The search for a new home for the group continued during 1972 and it was becoming apparent that no venue in the Deer Park/Sunshine area was suited to theatre structure. The Deer Park Drama Group began protracted negotiations with the Commonwealth Department of Supply and late in 1972 they were granted a lease hold of three unused buildings on the station road side of the Albion Explosive Factory. These buildings, an office, a mess-hall and an amenities block were fenced off from the rest of the factory while the company waited for power and water to be connected.
In December that year, a triple bill of one act plays, a satire, a dram and a comedy were presented in the round at the Deer Park Scout Hall, on Station road, not far from where their new home would be. The group moved in the new buildings on March 2nd 1973 and began the process of converting the buildings into a playhouse. It was decided to call the building the ‘Powderkeg Playhouse’ a reference to the former use of the buildings and its surrounding areas in producing explosives. Soon after, the Deer Park Drama Group decided to change its name and adopt the playhouse in their title; they became ‘The Powderkeg Players’.
For the next two and half decades the playhouse saw the staging of 85 major productions and became the spiritual home of amateur theatre in Melbourne’s western suburbs. The Powderkeg players were the only group in the area, stretching from Williamstown Little Theatre and the Essendon Theatre Company (est. 1976) all the way out to Melton and beyond.
With a population in western Melbourne growing to almost half a million by the mid-eighties, the need for usable community housing and infrastructure was recognised by the government in the decommissioning of former defence land at Deer Park and turning it into new housing estates. The former home of the Wurundjeri and site of the Albion Explosive Factory now became paved with the trappings of suburbia, with a new estate popping up to the service the population. This expansion included the widening of Station Road in Deer Park, the land that the Powderkeg Playhouse was situated. In 1987 Station road was doubled to become a dual carriage way on both sides, but the playhouse survived, now situated on an island on a major thoroughfare along with some other original buildings of the explosive works that were re-commissioned for other uses, including a Girl Guides hall a few hundred metres down the road.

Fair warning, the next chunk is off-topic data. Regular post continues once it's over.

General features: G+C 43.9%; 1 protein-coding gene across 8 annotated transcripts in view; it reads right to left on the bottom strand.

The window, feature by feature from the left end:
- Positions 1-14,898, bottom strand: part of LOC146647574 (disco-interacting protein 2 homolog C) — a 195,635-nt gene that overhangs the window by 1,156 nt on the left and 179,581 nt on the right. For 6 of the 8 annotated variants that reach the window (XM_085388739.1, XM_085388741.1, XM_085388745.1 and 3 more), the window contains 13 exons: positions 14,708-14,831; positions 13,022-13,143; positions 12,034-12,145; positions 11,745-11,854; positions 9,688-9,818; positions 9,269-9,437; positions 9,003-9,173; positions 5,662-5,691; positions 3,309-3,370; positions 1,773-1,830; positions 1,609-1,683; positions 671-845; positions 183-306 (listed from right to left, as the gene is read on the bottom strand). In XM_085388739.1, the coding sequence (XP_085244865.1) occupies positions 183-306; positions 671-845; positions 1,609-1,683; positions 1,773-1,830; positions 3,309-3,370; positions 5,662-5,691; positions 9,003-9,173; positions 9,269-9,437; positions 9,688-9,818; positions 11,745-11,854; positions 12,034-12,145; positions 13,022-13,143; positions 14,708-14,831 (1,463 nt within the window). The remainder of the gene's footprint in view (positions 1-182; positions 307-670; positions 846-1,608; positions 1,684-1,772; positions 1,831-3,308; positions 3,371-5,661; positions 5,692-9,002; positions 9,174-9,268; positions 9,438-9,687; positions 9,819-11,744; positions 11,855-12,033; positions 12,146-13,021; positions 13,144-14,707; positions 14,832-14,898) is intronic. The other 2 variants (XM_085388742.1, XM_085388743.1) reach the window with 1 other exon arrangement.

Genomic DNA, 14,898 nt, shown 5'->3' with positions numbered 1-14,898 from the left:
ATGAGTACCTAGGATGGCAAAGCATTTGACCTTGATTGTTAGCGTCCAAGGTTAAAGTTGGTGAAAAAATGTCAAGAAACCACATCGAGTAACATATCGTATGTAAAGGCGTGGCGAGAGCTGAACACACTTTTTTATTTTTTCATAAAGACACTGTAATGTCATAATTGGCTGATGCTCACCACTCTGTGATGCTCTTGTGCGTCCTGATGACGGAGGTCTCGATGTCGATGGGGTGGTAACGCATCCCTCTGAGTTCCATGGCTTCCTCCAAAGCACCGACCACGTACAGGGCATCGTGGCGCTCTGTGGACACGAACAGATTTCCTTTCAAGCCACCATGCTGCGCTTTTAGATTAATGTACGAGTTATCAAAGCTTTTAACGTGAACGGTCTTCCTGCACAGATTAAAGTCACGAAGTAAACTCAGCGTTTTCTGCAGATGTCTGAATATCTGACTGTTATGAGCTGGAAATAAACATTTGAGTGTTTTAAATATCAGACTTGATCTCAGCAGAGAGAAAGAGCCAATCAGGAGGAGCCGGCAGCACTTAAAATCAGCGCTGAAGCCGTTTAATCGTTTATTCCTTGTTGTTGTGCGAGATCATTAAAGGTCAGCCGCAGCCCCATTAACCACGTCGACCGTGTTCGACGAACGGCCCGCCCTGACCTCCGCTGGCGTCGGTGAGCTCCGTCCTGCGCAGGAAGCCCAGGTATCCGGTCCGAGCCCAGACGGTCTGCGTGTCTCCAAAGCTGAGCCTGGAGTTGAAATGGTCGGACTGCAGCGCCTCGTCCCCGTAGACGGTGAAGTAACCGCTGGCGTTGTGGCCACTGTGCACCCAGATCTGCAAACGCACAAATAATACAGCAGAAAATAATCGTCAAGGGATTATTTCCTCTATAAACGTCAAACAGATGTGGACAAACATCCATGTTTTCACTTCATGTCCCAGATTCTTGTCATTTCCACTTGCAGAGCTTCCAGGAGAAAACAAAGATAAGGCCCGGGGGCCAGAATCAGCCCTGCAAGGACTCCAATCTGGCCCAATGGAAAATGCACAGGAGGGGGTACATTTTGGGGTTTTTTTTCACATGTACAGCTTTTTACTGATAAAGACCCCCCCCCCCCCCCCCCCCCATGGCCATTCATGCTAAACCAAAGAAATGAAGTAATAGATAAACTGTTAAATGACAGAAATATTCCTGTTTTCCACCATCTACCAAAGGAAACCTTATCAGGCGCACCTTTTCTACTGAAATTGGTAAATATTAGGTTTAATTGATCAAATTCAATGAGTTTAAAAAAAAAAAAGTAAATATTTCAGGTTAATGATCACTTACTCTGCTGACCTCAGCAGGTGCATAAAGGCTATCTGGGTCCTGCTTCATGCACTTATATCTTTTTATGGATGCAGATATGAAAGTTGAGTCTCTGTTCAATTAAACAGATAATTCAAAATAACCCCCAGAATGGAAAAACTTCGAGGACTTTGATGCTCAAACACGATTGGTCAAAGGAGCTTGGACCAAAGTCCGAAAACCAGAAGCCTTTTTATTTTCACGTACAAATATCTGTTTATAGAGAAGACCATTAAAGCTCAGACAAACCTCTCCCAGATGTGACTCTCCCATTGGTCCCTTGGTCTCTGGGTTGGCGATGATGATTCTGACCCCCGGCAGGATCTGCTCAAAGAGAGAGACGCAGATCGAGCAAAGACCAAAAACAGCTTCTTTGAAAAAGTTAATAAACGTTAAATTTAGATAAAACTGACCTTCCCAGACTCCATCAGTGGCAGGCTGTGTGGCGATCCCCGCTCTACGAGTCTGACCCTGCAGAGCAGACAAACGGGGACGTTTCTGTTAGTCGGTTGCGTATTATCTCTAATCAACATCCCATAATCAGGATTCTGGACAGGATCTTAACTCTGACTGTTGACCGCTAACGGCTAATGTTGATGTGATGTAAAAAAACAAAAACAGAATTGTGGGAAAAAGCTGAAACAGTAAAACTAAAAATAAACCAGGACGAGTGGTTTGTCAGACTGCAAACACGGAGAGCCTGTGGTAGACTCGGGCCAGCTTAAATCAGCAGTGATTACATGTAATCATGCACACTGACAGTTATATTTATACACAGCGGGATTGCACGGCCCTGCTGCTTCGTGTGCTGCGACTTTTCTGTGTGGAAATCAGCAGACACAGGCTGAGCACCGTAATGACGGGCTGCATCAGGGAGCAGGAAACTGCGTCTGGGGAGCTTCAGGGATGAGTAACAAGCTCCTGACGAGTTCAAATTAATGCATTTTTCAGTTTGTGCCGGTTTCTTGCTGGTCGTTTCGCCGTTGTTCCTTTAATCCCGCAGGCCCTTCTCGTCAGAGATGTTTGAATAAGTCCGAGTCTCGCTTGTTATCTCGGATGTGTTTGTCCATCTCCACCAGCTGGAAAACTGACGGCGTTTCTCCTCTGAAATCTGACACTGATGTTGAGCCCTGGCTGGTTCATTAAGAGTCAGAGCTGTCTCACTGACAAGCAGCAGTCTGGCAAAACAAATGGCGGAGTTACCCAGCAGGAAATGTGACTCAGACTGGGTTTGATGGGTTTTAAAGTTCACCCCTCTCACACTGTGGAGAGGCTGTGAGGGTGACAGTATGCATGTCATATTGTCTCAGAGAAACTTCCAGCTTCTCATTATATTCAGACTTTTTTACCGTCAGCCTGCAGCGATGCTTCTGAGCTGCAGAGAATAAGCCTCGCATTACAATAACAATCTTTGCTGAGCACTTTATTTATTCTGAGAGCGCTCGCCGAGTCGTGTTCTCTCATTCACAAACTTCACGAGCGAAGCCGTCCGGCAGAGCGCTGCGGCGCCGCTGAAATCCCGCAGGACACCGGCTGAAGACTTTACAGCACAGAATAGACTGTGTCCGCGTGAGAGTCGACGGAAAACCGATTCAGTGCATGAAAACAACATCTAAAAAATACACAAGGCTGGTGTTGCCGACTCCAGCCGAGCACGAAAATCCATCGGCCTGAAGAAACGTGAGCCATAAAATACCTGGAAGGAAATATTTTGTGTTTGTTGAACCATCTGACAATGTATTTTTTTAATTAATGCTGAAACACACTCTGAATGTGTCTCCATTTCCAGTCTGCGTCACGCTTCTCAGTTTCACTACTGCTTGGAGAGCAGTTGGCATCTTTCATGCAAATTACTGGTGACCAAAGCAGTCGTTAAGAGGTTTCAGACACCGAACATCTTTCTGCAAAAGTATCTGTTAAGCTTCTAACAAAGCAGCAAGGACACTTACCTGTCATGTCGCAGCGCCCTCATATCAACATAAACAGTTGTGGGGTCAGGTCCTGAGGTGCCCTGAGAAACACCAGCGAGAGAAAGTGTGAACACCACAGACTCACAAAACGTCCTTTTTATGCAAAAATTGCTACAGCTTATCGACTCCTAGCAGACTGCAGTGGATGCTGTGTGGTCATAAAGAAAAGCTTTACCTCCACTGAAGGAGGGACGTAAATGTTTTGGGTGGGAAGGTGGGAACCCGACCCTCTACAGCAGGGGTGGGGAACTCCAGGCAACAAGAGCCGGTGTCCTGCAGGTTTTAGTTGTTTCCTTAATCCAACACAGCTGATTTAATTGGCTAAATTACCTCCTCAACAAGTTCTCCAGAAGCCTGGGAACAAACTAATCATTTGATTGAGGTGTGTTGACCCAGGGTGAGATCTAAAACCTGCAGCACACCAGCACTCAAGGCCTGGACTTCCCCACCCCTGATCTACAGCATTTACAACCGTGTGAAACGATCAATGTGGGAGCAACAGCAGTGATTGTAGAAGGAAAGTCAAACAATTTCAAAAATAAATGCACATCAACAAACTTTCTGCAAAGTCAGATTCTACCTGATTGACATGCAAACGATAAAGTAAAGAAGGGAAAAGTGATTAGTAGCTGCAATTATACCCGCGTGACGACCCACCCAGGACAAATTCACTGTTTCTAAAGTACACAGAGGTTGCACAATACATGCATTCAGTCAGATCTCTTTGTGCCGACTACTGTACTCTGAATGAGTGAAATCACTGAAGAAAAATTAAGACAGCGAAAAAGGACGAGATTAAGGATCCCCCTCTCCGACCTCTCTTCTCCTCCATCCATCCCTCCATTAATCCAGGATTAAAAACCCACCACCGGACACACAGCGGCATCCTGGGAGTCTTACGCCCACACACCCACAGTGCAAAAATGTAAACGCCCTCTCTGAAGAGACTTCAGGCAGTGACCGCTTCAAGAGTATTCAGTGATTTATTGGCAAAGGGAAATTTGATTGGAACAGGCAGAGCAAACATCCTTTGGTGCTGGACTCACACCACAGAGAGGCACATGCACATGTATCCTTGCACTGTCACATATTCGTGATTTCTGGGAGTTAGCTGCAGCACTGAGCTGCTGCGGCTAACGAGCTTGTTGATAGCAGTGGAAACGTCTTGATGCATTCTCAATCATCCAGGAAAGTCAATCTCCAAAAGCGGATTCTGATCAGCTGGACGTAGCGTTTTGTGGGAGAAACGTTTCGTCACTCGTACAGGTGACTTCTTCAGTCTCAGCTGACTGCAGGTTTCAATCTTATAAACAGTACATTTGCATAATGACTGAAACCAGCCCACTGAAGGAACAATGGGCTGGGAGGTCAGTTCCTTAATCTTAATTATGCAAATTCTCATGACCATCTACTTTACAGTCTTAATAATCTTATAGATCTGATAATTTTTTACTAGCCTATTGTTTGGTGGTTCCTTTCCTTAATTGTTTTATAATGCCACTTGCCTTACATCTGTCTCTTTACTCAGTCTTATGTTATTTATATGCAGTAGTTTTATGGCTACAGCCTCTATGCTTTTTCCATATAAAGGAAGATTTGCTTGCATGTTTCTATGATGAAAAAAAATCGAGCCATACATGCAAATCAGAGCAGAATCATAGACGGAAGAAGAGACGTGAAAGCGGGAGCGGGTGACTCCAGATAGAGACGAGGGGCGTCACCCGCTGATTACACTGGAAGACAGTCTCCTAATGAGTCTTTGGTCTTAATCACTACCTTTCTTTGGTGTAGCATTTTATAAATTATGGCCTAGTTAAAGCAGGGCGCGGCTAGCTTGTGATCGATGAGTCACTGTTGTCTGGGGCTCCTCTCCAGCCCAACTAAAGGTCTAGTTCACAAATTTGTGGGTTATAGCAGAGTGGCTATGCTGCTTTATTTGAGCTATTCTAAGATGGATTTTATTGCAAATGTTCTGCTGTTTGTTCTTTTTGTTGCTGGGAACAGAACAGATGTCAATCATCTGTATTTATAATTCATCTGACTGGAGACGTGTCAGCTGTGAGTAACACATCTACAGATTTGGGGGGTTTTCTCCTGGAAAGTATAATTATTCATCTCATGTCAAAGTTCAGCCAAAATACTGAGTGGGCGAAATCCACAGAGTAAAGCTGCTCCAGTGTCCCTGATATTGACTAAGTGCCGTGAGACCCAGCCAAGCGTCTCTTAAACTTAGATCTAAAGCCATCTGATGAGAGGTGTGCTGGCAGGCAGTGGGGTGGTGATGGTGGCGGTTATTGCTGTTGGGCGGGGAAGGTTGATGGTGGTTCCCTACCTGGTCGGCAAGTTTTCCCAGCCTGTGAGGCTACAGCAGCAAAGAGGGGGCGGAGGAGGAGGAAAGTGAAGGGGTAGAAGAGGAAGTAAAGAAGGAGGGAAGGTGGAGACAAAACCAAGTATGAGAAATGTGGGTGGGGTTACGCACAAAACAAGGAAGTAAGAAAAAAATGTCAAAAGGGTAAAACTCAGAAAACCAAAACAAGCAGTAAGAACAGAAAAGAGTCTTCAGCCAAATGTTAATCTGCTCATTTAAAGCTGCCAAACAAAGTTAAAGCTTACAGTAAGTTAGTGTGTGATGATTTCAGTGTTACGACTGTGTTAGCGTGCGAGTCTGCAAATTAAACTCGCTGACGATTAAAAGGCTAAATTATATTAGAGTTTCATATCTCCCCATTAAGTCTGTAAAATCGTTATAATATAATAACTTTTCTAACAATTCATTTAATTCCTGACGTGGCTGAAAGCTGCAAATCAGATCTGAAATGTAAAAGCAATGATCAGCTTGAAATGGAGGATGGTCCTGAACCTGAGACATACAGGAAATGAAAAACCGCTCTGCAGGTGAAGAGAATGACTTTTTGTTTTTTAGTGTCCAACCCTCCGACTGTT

As the western Suburbs grew and merged together with new estates overlapped old ones, the Powderkeg Players rose into their golden age. Now the group was producing up to five shows a year, with each dragging in an audience of almost one thousand people a season to the Playhouse. It was at this time that the Powderkeg Players realised its recognition in the wider western suburbs community and decided to adopt the name ‘Sunshine Community Theatre’, also partially in the hope of wider local government support too. The suffix ‘Home of the Powderkeg Players’ was added to the group’s title and remains to this day. Sunshine Community Theatre became an incorporated body under the incorporations act and introduced a new constitution while continuing to perform in their ‘theatre in the middle of the road’ Powderkeg Playhouse.
The End of the Playhouse
On one otherwise uneventful evening in 1997, a truck driving north along Station Road passed the playhouse before the driver lost control and ploughed in the Girl Guides Hall up the road. The accident lead VicRoads, the government body responsible for the road to declare all buildings situated on the medium strip between to the carriage ways on Station Road must be demolished in order to improve road safety.
It was seemingly inconsequential motion which would improve the overall safety of those who happen to continue their driving once they had left the safety of bitumen on Station Road, but would destroy the 25 year home of Sunshine Community Theatre.
The theatre community however, spoke out in protest. A committee was formed to fight the demolishing and contacted local and national media in order to gain support for their cause. The company was giving less than six months’ notice to evacuate their belongings from the building. It was a seemingly impossible task given the group had collected sets and props form two and half decades of shows and was run only on a volunteer basis.